City Connects is in the news again, featured in a Boston Globe op-ed by Kerry Donahue about how schools can help students recover from the educational and social-emotional losses caused by the pandemic.
“Urgently addressing the needs of students is critical for ensuring the generation of children impacted by the pandemic do not suffer long-term harm,” Donahue writes. She’s the chief strategy officer at the Boston Schools Fund, “a non-profit organization that advances educational equity through opportunity and access to high-quality schools.”
These areas are evidence-based literacy instruction, high-dosage tutoring, coherent wraparound services, and increased operations capacity.
As Donahue notes, students’ “increased mental health and social-emotional needs” are “straining schools and districts that were never designed to manage this volume or concentration of need. Expecting schools that are already trying to address major academic gaps, while managing continued COVID disruptions for students and staff, to also build an effective wraparound service delivery operation defies logic.”
While the blog is on summer vacation, we’re sharing past posts about the many ways City Connects helps students thrive.
This week’s roundup looks at staff members who are or have been part of City Connects, which is based at the Mary E. Walsh Center for Thriving Children in Boston College’s Lynch School of Education and Human Development.
Even as an undergraduate at Boston College, Maria Theodorakakis was looking for a way to combine her academic interests with hands-on work.
“I was looking for a major that really kind of combined my interest in psychology and sociology with my interest in helping kids and working in schools,” Theodorakakis recalls.
A conversation with the late John Cawthorne, a former Associate Dean in BC’s Lynch School of Education and Human Development, led her to transfer from the College of Arts and Sciences to the Lynch School – and that’s where she found City Connects.
Back in those days, in 2007, when City Connects was only in five Boston schools, Theodorakakis applied for and received a summer research fellowship, joining the City Connects team.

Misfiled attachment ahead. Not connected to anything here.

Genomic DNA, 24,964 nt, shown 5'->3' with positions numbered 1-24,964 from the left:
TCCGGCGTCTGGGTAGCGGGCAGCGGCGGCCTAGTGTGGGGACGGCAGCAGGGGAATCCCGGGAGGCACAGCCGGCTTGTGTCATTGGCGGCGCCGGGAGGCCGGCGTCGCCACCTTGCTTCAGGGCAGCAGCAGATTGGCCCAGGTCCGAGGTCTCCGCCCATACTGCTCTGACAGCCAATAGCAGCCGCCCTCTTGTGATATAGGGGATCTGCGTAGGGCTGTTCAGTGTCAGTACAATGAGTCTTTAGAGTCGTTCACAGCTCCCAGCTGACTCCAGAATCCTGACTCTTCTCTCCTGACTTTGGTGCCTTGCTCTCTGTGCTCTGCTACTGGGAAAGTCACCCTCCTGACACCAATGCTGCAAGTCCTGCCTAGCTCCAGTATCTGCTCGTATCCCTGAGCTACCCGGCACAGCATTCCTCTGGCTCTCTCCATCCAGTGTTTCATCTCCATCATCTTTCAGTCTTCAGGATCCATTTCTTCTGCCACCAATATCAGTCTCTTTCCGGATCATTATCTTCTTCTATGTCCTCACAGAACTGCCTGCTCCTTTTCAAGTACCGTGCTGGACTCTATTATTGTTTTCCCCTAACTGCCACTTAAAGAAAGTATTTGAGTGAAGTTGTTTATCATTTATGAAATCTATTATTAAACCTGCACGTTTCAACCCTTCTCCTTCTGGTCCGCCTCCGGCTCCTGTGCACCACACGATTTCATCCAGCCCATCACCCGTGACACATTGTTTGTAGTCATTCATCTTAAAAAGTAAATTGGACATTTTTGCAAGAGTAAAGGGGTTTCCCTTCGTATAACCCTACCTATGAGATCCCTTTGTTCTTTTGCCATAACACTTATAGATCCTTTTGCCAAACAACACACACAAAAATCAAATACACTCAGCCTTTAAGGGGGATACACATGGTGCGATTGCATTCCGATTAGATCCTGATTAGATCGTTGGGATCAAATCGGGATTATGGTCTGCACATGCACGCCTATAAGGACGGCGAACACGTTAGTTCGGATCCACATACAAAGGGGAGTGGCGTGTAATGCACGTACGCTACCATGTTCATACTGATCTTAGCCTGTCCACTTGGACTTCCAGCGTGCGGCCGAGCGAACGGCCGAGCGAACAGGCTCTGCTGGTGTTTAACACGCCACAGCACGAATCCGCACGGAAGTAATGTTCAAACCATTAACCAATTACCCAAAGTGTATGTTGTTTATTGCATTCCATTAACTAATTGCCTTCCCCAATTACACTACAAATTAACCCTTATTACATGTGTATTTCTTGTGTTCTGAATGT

Sometimes a community partner provides fun, exercise, inspiration, confidence, and a chance to cheer for grown-ups. That’s the story of Girls on the Run Twin Cities, a nonprofit organization that teaches girls how to fulfill their potential, serve their communities, and run a 5K race.
As the school year draws to a close, City Connects Coordinators across the country are helping students prepare for summer, connecting them to services and opportunities that will help them succeed when school isn’t in session.
For Asha Quattrocchi, a City Connects Coordinator at the Cold Spring School in Indianapolis, Ind., this means sharing information and making connections.
It’s a new school year, so City Connects Coordinators are reinforcing existing relationships and building new ones.
At Catholic Central Elementary School, in Springfield, Ohio, where City Connects’ Coordinator Josh Richardt works, he tells students in pre-k through fifth grade, “I am so glad you’re in school today.”
There is also a sign hanging in the hallway that says, “You belong here.”
These messages weave students, especially new ones, firmly into the school’s fabric. And they build on a key finding from the developmental sciences: Relationships matter.
“Our thoughts are with our Salem school families who were impacted by yesterday’s fire on Hancock Street,” Salem’s School Superintendent Stephen Zrike said in a news release.
“Salem Public Schools’ City Connects Coordinators, Family Engagement Facilitators, and school leaders are working with identified staff and families who may have been impacted. If you have questions or have been impacted by the fire, please contact your school to be connected with those who can assist.”
In Indianapolis, Ind., Mayor Joe Hogsett is addressing the city’s mental health challenges. In March, he pledged to “implement a clinician-led mobile crisis team to respond to calls for help involving mental health situations in Indiana’s capital city,” the Indianapolis Star reports, adding that another part of the city’s efforts to address mental health is City Connects, which “lets the city work with school children and their families on mental health-related issues.”
And as Indianapolis and other City Connects sites show, the supportive work that coordinators do inside schools integrates with and enhances community wide efforts.